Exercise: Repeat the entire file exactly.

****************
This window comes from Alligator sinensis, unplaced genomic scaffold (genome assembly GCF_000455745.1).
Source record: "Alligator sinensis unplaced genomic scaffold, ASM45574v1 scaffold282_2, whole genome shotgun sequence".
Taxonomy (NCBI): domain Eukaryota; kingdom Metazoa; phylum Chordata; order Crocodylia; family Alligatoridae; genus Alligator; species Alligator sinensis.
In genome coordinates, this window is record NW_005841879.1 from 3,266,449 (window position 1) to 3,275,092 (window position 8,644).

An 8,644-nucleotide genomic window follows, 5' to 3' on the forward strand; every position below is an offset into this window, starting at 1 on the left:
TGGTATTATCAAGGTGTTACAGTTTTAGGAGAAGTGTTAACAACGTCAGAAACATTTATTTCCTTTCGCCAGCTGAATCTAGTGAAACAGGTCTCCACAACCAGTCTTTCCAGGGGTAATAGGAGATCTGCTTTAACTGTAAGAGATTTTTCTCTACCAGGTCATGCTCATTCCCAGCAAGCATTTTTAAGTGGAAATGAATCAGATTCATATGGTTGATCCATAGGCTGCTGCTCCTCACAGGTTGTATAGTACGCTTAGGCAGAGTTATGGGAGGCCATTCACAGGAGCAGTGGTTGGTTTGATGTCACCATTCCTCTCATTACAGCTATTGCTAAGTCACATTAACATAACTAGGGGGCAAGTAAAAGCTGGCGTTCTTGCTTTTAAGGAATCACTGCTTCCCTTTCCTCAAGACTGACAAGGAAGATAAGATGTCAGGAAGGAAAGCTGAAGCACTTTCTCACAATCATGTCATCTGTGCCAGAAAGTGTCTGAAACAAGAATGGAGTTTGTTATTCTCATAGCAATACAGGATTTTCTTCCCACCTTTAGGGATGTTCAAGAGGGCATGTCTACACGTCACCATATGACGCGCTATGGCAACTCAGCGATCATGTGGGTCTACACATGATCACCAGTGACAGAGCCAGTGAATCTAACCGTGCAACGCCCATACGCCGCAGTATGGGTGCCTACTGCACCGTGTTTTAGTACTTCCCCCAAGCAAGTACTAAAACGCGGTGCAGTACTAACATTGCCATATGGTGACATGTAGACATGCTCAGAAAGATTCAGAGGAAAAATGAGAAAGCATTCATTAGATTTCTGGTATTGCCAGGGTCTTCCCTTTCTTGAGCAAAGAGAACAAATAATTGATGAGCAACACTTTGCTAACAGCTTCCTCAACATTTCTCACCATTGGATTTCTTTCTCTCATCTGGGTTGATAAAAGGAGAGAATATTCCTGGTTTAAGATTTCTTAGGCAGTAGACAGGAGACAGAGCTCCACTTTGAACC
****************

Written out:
This window comes from Alligator sinensis, unplaced genomic scaffold (genome assembly GCF_000455745.1).
Source record: "Alligator sinensis unplaced genomic scaffold, ASM45574v1 scaffold282_2, whole genome shotgun sequence".
Taxonomy (NCBI): domain Eukaryota; kingdom Metazoa; phylum Chordata; order Crocodylia; family Alligatoridae; genus Alligator; species Alligator sinensis.
In genome coordinates, this window is record NW_005841879.1 from 3,266,449 (window position 1) to 3,275,092 (window position 8,644).

An 8,644-nucleotide genomic window follows, 5' to 3' on the forward strand; every position below is an offset into this window, starting at 1 on the left:
TGGTATTATCAAGGTGTTACAGTTTTAGGAGAAGTGTTAACAACGTCAGAAACATTTATTTCCTTTCGCCAGCTGAATCTAGTGAAACAGGTCTCCACAACCAGTCTTTCCAGGGGTAATAGGAGATCTGCTTTAACTGTAAGAGATTTTTCTCTACCAGGTCATGCTCATTCCCAGCAAGCATTTTTAAGTGGAAATGAATCAGATTCATATGGTTGATCCATAGGCTGCTGCTCCTCACAGGTTGTATAGTACGCTTAGGCAGAGTTATGGGAGGCCATTCACAGGAGCAGTGGTTGGTTTGATGTCACCATTCCTCTCATTACAGCTATTGCTAAGTCACATTAACATAACTAGGGGGCAAGTAAAAGCTGGCGTTCTTGCTTTTAAGGAATCACTGCTTCCCTTTCCTCAAGACTGACAAGGAAGATAAGATGTCAGGAAGGAAAGCTGAAGCACTTTCTCACAATCATGTCATCTGTGCCAGAAAGTGTCTGAAACAAGAATGGAGTTTGTTATTCTCATAGCAATACAGGATTTTCTTCCCACCTTTAGGGATGTTCAAGAGGGCATGTCTACACGTCACCATATGACGCGCTATGGCAACTCAGCGATCATGTGGGTCTACACATGATCACCAGTGACAGAGCCAGTGAATCTAACCGTGCAACGCCCATACGCCGCAGTATGGGTGCCTACTGCACCGTGTTTTAGTACTTCCCCCAAGCAAGTACTAAAACGCGGTGCAGTACTAACATTGCCATATGGTGACATGTAGACATGCTCAGAAAGATTCAGAGGAAAAATGAGAAAGCATTCATTAGATTTCTGGTATTGCCAGGGTCTTCCCTTTCTTGAGCAAAGAGAACAAATAATTGATGAGCAACACTTTGCTAACAGCTTCCTCAACATTTCTCACCATTGGATTTCTTTCTCTCATCTGGGTTGATAAAAGGAGAGAATATTCCTGGTTTAAGATTTCTTAGGCAGTAGACAGGAGACAGAGCTCCACTTTGAACC